I feel such sorrow.
Dar came back to the jousters today. In the end, I put his needs completely before my own.
Work kept me away from the barn for 12 days. I finally saw Dar on Tuesday evening. The solitary confinement of the past six weeks had been taking its toll on him, but I saw it bluntly, plainly, after being away for those days. He ran to the fence, calling over and over again. Not even to me, particularly, but for the diversion, a break from the boredom and confusion. It cut into me, quick and precise, the recognition of his unhappiness. Intolerable. It was intolerable to me.
Last night I gave him a bath, something which was so important to me to do. My best friend held the lead line while I scrubbed Dar. I washed his thick tail three times, shampooed his hind fetlocks back to bright white, and rinsed him until the water ran clear. I put everything I had into it and then felt a kind of peace watching him dry as he grazed in the grass arena.
It rained overnight, of course, and Dar rolled in the fresh mud this morning. I laughed when I saw him, but Jouster Steve was stunned by the changes in Dar; he could have cared less about the mud. Still, I groomed Dar before leading him to Steve's trailer.
Steve tried unsuccessfully to load Dar, then turned him over to me. I broke a carrot in half. "Come on, Dar. Let's go in there," I said. He crunched the carrot and we stepped into the trailer. Because this is my horse, that's why, I thought. It just flicked through my mind.
We drove 40 minutes to the fair. Dar called and sang out. He was keyed up, but trailered well. Then up the winding road to the pasture, slow over the ruts. I backed him out of the trailer and walked him through the gate. When I slipped his halter off, he immediately ducked to graze. "Horses, Dar. There's horses here." I pushed his rump. He lifted his head then and stepped into a trot. I could hear them coming. Skyler, Max and Sunny, three abreast, crested the hill. Dar startled and swept around them. Cutter, Kilvarro and Blaze joined in. The seven cantered the pasture in a large, swooping arc. Just the one lap and it was done. They grazed.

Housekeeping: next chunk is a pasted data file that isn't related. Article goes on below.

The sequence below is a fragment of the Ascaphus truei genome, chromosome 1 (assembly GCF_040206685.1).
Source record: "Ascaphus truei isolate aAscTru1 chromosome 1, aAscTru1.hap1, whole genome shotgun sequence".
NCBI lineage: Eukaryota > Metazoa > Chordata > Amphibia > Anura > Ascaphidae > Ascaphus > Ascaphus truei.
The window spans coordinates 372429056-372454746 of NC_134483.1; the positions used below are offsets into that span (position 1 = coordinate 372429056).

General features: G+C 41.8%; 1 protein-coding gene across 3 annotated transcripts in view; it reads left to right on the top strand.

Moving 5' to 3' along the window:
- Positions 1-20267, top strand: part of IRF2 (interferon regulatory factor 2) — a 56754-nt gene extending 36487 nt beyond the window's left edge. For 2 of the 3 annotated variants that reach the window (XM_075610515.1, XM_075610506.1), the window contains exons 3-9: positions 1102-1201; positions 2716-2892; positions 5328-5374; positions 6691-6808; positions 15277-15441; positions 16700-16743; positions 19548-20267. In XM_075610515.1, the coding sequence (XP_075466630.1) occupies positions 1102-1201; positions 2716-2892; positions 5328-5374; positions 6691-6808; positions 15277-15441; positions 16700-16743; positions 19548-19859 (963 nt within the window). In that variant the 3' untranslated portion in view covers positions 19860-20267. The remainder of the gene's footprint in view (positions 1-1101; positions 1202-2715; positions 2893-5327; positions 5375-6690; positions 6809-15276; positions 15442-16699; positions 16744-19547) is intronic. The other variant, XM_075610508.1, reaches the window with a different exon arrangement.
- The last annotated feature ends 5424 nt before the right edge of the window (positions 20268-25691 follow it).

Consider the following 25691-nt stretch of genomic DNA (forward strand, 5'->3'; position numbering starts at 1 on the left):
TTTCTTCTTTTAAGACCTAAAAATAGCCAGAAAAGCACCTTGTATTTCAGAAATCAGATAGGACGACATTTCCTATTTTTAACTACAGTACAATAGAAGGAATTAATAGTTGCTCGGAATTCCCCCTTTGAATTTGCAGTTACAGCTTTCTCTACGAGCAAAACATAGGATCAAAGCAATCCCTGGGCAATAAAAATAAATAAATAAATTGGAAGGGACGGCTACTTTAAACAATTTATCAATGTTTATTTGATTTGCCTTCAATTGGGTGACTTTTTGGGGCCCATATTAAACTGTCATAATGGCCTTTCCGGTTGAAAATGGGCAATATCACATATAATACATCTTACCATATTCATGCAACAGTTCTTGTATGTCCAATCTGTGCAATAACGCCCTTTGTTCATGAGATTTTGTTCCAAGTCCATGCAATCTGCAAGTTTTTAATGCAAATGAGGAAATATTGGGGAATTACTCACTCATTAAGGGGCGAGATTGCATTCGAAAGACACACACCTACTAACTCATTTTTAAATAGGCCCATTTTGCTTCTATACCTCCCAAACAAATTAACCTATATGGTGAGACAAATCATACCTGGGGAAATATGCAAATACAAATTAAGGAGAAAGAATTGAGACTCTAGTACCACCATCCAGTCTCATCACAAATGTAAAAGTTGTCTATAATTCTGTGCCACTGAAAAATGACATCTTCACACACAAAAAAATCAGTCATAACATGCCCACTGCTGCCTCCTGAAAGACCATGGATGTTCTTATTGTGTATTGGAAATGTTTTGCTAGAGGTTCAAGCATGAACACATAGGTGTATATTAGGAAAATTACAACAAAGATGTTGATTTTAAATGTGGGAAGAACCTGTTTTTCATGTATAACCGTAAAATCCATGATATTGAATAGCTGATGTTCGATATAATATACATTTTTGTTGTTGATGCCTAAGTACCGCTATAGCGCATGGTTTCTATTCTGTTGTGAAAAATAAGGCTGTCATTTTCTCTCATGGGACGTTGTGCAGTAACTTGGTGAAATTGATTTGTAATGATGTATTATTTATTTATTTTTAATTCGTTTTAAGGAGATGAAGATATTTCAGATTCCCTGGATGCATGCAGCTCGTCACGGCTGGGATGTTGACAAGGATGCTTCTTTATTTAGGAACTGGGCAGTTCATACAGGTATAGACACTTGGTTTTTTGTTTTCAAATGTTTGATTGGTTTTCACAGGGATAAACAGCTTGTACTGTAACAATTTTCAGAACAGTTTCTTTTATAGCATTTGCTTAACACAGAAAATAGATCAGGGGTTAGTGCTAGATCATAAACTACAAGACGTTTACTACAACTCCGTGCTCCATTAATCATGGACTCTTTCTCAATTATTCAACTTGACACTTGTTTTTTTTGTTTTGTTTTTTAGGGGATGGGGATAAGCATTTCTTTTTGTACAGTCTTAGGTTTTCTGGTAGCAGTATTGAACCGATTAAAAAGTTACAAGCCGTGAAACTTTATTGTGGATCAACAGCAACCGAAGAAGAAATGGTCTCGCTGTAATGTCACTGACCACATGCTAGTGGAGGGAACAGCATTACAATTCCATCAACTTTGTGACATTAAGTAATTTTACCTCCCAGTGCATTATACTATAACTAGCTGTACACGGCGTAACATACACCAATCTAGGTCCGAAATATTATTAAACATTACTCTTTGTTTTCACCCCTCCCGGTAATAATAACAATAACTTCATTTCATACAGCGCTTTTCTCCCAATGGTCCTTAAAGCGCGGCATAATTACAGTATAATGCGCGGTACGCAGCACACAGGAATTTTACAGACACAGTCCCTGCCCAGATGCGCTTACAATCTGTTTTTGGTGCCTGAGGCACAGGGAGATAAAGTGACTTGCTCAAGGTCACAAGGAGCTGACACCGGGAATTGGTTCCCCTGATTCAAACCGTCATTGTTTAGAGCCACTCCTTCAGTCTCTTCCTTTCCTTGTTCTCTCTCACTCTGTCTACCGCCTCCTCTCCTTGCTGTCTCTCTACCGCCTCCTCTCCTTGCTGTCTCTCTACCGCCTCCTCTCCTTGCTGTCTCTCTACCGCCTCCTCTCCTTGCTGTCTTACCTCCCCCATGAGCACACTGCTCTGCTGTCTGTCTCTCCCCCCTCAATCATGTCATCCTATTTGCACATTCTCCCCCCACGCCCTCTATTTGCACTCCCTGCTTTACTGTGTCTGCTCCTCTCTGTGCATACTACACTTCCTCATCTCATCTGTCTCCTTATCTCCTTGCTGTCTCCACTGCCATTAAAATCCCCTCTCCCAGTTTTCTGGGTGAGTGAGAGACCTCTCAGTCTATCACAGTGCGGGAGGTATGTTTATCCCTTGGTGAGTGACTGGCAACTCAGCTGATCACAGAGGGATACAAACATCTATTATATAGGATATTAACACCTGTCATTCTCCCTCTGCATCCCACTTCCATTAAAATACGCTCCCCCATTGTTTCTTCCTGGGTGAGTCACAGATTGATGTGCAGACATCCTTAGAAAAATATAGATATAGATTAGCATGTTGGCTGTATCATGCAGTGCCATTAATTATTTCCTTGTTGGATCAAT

I stood watching Dar for 45 minutes. I felt elated because I could see the relief in him; I could feel it. One by one, the jousters joined to watch. Dar weighs 300 pounds more than he did when they last saw him; he's grown half a hand taller. His eyes are alive with energy and health. None of this was lost on them today.
I walked away feeling proud. I think I earned that. They acknowledged my horsemanship. I think I earned that too.
I went to my office and worked for a while and then drove to the bank in my borrowed pickup truck. It was when I left the bank that a horrible pit opened up in my stomach: Oh, no. What have I done? It was like a riptide; I never saw it coming. The feeling built and built and built. Tears of grief. The fierceness of my love for him. The shock of never really having ridden him.
"Dar," I had called to him just before I left the pasture. No camera could capture the joy in his face as he lifted his head to my voice, ears tipped forward, there among the herd.